Retooled airport layout set to ease grief for harried travelers
by TONY de GARATE
Feb 26, 2014 | 2402 views | 0 0 comments | 6 6 recommendations | email to a friend | print
A plane touches down at Lindbergh Field, where a massive facilities makeover is expected to make life easier for travelers. Airport officials have been hosting a series of town hall meetings in various communities to educate residents about the changes and to gather feedback.  Courtesy photo
A plane touches down at Lindbergh Field, where a massive facilities makeover is expected to make life easier for travelers. Airport officials have been hosting a series of town hall meetings in various communities to educate residents about the changes and to gather feedback. Courtesy photo
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In less than two years, the Laurel Street-to-Harbor Drive route to get to your flight will be a thing of the past for a large number of air travelers.

People who need to return their rental cars — that's about 1 in 7 air travelers — will head for the corner of Pacific Highway and Sassafras Street and turn west. Once on airport property, they'll drop off their cars at a $316 million, four-story, 2 million-square-foot facility that will house 16 rental car companies.

Those rare travelers not in a rush can enjoy the lush landscaping and public art or have dinner at a fine-dining restaurant within the building.

They'll be whisked away — or arrive, if their plane has just touched down — on a shuttle that uses a route that stays inside airport property and avoids using Harbor Drive for more than half the journey. It will be a consolidated shuttle for all rental-car companies, reducing the number of buses by 75 percent.

Many people who park at the airport will also get to use the Sassafras Street entrance. A new, relocated $11.9 million parking lot is scheduled to open next month along Pacific Highway. Eventually, the shuttle that takes these travelers to their flights will use the on-property terminal road that should be ready in time for the grand opening of the rental-car center in early 2016.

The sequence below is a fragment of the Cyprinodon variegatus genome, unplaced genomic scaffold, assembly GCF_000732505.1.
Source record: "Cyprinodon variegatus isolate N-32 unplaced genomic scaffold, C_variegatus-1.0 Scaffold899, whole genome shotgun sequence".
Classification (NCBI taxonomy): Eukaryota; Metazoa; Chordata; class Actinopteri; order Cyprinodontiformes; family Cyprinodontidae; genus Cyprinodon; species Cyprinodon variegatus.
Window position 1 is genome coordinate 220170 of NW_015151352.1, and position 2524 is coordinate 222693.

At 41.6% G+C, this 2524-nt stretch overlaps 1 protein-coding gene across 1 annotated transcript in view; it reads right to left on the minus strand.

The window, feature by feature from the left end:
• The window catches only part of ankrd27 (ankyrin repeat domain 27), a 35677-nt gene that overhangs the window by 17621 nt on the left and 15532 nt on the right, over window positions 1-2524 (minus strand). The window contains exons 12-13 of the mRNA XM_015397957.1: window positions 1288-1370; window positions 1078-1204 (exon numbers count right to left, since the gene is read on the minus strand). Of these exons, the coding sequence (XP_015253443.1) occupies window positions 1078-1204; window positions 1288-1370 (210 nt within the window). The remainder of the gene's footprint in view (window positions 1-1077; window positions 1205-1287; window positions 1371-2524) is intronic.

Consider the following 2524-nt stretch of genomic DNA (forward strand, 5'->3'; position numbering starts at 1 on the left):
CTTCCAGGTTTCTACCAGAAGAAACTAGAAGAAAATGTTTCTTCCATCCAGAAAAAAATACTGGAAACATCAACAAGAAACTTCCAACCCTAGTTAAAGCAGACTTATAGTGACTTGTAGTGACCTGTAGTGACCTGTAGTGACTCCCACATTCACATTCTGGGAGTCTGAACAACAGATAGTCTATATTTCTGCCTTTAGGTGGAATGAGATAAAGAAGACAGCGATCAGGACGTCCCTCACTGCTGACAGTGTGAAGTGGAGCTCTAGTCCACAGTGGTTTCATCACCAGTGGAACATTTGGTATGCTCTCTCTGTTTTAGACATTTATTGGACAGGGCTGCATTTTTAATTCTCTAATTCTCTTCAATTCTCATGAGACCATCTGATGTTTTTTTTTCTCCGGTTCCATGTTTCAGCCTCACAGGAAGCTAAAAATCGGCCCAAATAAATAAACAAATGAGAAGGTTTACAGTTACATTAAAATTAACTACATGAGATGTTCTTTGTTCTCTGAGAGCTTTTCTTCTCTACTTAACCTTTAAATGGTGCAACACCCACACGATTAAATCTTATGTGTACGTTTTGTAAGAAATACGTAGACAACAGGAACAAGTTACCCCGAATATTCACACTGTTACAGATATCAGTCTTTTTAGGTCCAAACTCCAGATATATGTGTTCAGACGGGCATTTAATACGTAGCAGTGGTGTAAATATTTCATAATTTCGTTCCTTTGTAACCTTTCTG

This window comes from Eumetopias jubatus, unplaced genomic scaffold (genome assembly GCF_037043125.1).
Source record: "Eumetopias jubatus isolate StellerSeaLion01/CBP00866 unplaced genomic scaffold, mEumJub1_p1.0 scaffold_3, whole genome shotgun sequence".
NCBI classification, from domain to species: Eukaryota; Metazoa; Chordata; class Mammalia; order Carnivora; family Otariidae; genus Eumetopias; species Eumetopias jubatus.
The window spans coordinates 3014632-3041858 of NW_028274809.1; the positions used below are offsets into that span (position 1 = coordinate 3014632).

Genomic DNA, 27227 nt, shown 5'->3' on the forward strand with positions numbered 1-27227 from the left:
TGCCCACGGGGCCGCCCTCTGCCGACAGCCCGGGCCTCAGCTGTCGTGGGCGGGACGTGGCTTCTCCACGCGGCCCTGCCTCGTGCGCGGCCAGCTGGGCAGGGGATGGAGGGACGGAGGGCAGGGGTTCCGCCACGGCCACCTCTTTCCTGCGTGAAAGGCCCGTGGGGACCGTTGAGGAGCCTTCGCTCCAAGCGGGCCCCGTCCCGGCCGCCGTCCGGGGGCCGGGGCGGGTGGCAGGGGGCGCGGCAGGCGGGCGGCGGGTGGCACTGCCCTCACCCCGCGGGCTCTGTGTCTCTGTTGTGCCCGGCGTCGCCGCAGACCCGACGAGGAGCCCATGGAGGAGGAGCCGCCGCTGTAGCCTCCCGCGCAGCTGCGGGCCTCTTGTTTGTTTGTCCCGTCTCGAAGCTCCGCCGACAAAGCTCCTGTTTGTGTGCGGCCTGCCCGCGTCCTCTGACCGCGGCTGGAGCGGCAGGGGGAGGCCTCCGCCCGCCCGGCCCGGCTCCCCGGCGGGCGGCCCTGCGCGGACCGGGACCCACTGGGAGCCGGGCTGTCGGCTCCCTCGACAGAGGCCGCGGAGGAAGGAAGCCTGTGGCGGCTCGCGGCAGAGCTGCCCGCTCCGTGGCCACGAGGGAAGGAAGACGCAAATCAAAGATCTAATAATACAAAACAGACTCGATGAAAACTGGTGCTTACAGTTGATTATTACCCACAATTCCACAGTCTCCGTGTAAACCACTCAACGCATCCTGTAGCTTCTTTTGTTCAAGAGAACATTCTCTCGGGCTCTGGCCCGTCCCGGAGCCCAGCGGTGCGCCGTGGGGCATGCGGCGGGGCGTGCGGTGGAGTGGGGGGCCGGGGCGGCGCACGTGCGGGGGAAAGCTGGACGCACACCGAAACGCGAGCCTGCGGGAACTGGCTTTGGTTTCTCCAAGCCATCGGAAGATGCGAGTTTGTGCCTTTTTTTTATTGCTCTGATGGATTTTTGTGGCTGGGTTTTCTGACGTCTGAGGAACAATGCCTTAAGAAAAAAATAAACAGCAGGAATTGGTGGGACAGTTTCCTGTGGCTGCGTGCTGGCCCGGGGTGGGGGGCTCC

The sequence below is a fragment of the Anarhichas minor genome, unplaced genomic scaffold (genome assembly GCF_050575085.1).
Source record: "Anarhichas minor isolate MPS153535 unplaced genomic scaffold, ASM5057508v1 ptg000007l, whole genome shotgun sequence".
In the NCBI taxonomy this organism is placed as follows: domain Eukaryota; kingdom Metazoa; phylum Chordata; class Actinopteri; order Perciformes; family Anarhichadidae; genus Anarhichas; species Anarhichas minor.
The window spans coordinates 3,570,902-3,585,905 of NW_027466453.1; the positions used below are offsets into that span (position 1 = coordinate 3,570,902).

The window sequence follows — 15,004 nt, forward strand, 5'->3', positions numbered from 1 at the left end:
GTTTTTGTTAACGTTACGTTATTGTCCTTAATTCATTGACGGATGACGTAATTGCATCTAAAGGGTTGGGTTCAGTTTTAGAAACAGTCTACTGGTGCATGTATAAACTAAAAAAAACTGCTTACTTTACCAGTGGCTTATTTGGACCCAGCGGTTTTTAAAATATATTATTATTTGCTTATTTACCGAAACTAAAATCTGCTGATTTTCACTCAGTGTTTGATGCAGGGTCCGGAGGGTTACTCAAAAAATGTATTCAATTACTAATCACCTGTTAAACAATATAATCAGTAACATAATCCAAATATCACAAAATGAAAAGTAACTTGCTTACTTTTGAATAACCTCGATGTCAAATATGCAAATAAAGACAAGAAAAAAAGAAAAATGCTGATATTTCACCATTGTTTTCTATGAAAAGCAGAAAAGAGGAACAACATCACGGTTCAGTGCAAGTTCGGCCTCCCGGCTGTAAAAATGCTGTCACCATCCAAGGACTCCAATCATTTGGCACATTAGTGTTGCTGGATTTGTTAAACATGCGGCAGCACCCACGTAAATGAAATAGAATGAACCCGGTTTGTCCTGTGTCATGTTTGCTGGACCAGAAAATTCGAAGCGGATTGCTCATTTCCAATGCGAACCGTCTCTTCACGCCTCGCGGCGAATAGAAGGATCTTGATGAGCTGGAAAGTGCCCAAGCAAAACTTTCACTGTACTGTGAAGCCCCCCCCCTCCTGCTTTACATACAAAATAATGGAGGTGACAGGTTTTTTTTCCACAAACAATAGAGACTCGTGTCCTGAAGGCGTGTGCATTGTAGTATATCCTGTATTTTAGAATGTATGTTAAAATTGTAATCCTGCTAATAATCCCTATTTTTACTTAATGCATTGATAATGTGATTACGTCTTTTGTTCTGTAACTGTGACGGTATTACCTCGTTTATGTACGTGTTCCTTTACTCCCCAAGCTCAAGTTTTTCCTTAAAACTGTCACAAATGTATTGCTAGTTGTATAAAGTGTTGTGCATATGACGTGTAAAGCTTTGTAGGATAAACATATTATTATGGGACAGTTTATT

“This will be the first time this airport has two entrances,” said Keith Wilschetz, airport planning director for the San Diego County Regional Airport Authority, at a town hall meeting to present concepts of the North Side Development Feb. 11 at the McMillin Companies Event Center.

Following the successful completion last August of the airport's $1 billion Green Build overhaul project. He said the San Diego County Regional Airport Authority is now full-speed-ahead in developing the property to the north, much of which was acquired after the long-ago departure of General Dynamics.

The overall concept in developing the north side is to achieve a “campus feel,” Wilschetz said.

“The north side has been an eyesore for a long time,” Wilschetz said. “Our CEO wants this to be a very beautiful area.”

The north-side development reached its first milestone in November 2012 with the opening of a new 23,000-square-foot receiving and distribution center for food, beverage and retail items.

Construction of this back-of-the-house facility may have gone unnoticed, but that won’t be the case with the rental-car center, which Wilschetz called the “centerpiece” of the project. Any day now, the first of four tower cranes will be deployed, he said.

“This is going to be the first time the community says, ‘Oh my gosh, there’s something going on,' ” he said.

Completing the design of the rental-car center, which will be funded by customer facility charges, took months of negotiations. Rental-car companies balked at moving to the north side, preferring a location in front of

Terminal 2. A deal was struck when the airport agreed to build the terminal link designed to keep much of the shuttle route off public streets, Wilschetz said.

“This was a big, big deal for the rental-car companies,” he said.

The terminal link road will go around the runway’s east end and flow into Harbor Drive directly across from the U.S. Coast Guard Sector San Diego. A signal will be added, which will improve access for the Coast Guard, too, Wilschetz said.

An additional lane from that intersection will be constructed to continue west to the terminals. There won’t be a corresponding new lane on the south side of Harbor Drive, Wilschetz said.

To make it more visibly appealing from surrounding neighborhoods, the project includes $2.5 million in landscaping and improvements along Pacific Highway. Some sections between Washington and Palm streets will see new curbs, sidewalks and bioswales for stormwater treatment.

“Unlike our terminals, people who live north of the airport are going to see this every single day. It should look very beautiful when we're done,” Wilschetz said.

Another major component of the project is the $37.5 million fixed-based operator facility for private jets. It will be one of the first such facilities to attain the platinum level in Leadership in Energy and Environmental Design (LEED) certification from the U.S. Green Building Council. Landmark Aviation, the operator, is financing the construction, scheduled to be complete in May, Wilschetz said.
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